Letters to the Editor

Box Office Games


In response to “Gifted Youngster” from The Escapist forums:
Despite not really being a comics geek, I’ve always been fascinated by the X-Men. (I learned enough about them to not be able to watch Heroes without pointing out every character’s X-Men analogue…)

There’s something about the “you can never go home” change of the X-gene mutations that always struck me. Sure, a lot of them could maintain real vs. secret identities, but there were plenty who couldn’t ever even appear normal, and even the ones that could… well, they could pretend to be normal humans, but they couldn’t ever really be normal again. Kitty Pryde can dress, talk, and act like any other young woman, but she’ll never not be able to walk through walls. Mystique can look like anyone or anything she wants, but deep down she’ll always be a blue-skinned, yellow-eyed mutant woman. When a mutant is changed, she’s changed forever. That’s both empowering, and intensely lonely.

I’ve always tried to investigate that sense of being set apart from others than seems so ingrained to the X-Men in particular, so much so that all the characters I’ve designed for tabletop superhero RPGs always seem to have that aspect to them. They can’t ever really pass for human. A shapeshifter with a stable of cool forms… but none of them were her human self. A loner who got made to look like an elf… in a modern world where elves are fantasy.

When you don’t feel like you yourself belong in the world you’re in, it’s so easy to be captivated by others who don’t. And when you feel like there’s no way to even pretend to fit in, you get fascinated by others who can’t, either. Ask Hank McCoy.

Well done, Ms. Arendt, well done.



In response to “The Missing Pieces of Civilization” from The Escapist forums:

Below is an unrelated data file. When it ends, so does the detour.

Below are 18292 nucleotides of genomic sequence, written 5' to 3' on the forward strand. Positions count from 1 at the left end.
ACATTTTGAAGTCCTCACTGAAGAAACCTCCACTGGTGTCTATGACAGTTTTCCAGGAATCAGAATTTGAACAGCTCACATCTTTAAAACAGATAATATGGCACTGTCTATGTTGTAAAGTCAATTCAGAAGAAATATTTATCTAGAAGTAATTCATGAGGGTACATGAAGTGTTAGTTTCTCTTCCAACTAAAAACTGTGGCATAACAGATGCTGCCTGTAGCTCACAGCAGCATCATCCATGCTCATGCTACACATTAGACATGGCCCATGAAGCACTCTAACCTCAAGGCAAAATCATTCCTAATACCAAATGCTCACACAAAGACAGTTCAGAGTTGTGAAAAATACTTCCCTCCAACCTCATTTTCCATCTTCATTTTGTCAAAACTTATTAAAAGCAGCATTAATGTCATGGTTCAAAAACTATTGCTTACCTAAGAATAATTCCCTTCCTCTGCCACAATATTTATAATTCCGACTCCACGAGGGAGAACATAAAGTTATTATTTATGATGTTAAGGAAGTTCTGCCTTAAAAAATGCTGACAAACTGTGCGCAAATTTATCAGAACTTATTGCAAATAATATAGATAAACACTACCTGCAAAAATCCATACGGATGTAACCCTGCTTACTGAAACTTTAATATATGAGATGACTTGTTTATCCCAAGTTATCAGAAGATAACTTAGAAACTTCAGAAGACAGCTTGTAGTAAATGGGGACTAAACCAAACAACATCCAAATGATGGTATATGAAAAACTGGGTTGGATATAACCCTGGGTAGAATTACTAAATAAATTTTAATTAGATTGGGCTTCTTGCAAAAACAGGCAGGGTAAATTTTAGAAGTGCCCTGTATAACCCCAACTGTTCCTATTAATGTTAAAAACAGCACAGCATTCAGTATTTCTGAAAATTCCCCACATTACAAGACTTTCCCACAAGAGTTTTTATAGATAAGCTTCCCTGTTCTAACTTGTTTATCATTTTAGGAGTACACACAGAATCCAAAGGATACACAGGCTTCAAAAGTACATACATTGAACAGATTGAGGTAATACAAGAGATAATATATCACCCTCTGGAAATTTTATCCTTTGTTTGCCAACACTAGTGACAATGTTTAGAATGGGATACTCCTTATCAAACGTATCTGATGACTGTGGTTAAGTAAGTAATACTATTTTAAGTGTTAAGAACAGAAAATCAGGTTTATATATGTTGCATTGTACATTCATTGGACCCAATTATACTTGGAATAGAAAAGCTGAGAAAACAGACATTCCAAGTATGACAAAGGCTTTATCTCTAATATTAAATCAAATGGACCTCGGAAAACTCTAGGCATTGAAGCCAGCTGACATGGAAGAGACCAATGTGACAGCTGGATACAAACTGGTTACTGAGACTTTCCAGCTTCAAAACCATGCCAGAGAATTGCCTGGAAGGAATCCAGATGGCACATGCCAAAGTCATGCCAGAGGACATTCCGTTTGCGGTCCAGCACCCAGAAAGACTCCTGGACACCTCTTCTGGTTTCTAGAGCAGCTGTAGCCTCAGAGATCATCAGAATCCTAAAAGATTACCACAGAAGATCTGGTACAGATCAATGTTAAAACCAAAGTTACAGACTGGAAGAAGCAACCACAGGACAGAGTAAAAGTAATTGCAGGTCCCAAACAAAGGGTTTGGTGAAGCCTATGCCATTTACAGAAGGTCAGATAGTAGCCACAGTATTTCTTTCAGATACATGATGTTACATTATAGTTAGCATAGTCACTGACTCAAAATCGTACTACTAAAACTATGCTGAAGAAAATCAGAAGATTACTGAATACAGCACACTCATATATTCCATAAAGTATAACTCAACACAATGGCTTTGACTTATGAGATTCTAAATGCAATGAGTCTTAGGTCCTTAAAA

It would be interesting to make a version of Civilization where the goal is to do what’s best for your citizens rather than meeting win conditions. I didn’t like it when a happy little Amish nation declared war on me because they didn’t want me to colonize Alpha Centauri first.

I still A-Bombed them, but I felt really bad about it.

I agree with the author that Civilization is a good way to get someone interested in history. I disagree that combat is less controversial – there’s no way a wounded spearman could beat a tank so easily!


Very interesting, I had often wondered what a historian would think of Civ.

As to pride/lust for power being a powerful motivator, and the decisions people make in the past, I once read a very interesting article that basically stated human behavior is never irrational–it is always made within a cultural framework, and always seems rational to the person doing it at the time. There may be motivating factors-in a bad example, a king attacks out of pride, but that pride is based on having his elites/nobles respect and recognize his power (anything with a hierarchical power structure is based on the legitimation of power and authority). He will seem weak if he does nothing and so must maintain his image. I see this every time I play Civ. My actions are based on immediate need, whether its to keep people happy, keep them fed, or to keep France off my back-even if that means attacking their much larger fleet. Its fair to say others’ motivations are similar.